TOMMY’S TALE by Alan Cumming

TOMMY’S TALE

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KIRKUS REVIEW

Frothy first novel by the Scottish stage and film actor heretofore best known for his Tony Award–winning role in the recent revival of Cabaret.

The story is a first-person confession, of sorts, in which the eponymous Tommy, a late-twentysomething who vacillates between avoiding adulthood and desiring fatherhood, chats amiably with the reader about his versatile (i.e., bisexual) love life, rules for avoiding the sin of being a bore, and relationships—with jaded roommates Sadie and Bobby, his older boyfriend Charlie, and the latter’s owlish, charming eight-year-old son Finn. Cumming’s plot, such as it is, follows Tommy through a succession of one-night stands, even more orgiastic excesses during a trip to New York City with the photographer who employs and indulges him, a reunion with his gorgeous former girlfriend India, and a muted acceptance of the only lifestyle he’s really suited, and inclined, to lead. The narrative is occasionally interrupted by interpolated “fairy tales” that underscore Tommy’s experiences and noodlings with suffocating banalities (e.g., “There is so much joy out there to be had, and most people are bereft of it because they are simply scared of letting it in”). There are also numerous digressions on such topics as partying etiquette, bathroom décor, the mechanics of male urination, and Tommy’s drug of choice: Ecstasy, the subject of repeated paeans to its pleasures and benefits. A few funny bits do crop up: notably, some ingeniously bitchy remarks about India’s former German boyfriend Kurt, and the experience of “being given a lecture on the evils of drug taking by a furious woman wearing a crucifix, in the disabled toilet of Planet Hollywood.” But such high points, so to speak, aren’t enough to redeem Tommy’s Tale from its larky, slapdash inconsequence.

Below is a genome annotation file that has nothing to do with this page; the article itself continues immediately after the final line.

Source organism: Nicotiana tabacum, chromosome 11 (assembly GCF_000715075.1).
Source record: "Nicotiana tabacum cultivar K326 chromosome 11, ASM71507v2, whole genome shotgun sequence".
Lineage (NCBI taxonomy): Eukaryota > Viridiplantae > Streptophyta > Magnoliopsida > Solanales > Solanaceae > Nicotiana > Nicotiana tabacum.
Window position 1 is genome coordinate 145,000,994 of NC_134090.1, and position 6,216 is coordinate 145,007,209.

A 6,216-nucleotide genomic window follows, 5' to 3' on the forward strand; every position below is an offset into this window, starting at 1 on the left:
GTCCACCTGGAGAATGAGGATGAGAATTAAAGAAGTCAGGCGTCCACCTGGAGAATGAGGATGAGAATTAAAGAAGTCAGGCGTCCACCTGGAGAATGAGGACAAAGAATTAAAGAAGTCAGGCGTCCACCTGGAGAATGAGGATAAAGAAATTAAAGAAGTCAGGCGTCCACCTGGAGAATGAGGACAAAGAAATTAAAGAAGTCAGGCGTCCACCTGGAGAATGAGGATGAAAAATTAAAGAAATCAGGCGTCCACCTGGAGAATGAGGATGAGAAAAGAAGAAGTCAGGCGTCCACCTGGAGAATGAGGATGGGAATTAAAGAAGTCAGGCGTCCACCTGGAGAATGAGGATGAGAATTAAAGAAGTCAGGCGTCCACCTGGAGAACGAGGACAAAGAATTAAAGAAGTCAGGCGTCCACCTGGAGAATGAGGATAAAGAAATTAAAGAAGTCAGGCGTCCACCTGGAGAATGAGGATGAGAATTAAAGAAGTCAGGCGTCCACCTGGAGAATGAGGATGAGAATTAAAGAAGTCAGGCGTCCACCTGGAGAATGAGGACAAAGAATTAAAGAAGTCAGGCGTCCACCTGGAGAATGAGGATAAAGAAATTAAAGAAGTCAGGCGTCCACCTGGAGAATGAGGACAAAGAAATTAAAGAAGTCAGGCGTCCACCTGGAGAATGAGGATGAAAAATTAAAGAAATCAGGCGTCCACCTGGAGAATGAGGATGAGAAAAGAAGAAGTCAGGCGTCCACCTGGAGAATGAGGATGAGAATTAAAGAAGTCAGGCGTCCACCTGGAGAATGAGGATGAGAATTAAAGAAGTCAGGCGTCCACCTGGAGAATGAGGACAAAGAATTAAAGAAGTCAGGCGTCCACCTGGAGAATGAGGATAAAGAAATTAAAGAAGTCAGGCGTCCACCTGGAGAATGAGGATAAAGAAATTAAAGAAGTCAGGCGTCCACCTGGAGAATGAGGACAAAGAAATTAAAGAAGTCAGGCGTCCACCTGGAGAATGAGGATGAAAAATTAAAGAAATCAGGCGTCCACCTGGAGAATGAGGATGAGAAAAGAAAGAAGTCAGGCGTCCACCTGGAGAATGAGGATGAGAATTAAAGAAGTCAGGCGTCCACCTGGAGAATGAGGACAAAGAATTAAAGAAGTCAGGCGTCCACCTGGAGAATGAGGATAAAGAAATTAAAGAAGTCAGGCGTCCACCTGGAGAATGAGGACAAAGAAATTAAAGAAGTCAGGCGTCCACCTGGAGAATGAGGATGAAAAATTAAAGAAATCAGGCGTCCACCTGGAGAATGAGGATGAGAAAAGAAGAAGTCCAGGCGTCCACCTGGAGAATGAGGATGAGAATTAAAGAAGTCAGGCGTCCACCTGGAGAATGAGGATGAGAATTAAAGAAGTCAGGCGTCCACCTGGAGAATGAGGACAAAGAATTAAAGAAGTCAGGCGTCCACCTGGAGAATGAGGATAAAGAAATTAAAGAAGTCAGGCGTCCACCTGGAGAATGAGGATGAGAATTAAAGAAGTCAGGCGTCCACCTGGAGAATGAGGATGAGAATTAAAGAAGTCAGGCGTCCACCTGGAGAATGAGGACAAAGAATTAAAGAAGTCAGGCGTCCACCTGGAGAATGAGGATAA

Alan Cumming is a marvelous actor.

Pub Date: Sept. 2nd, 2002
ISBN: 0-06-039444-7
Page count: 272pp
Review Posted Online:
Kirkus Reviews Issue: June 15th, 2002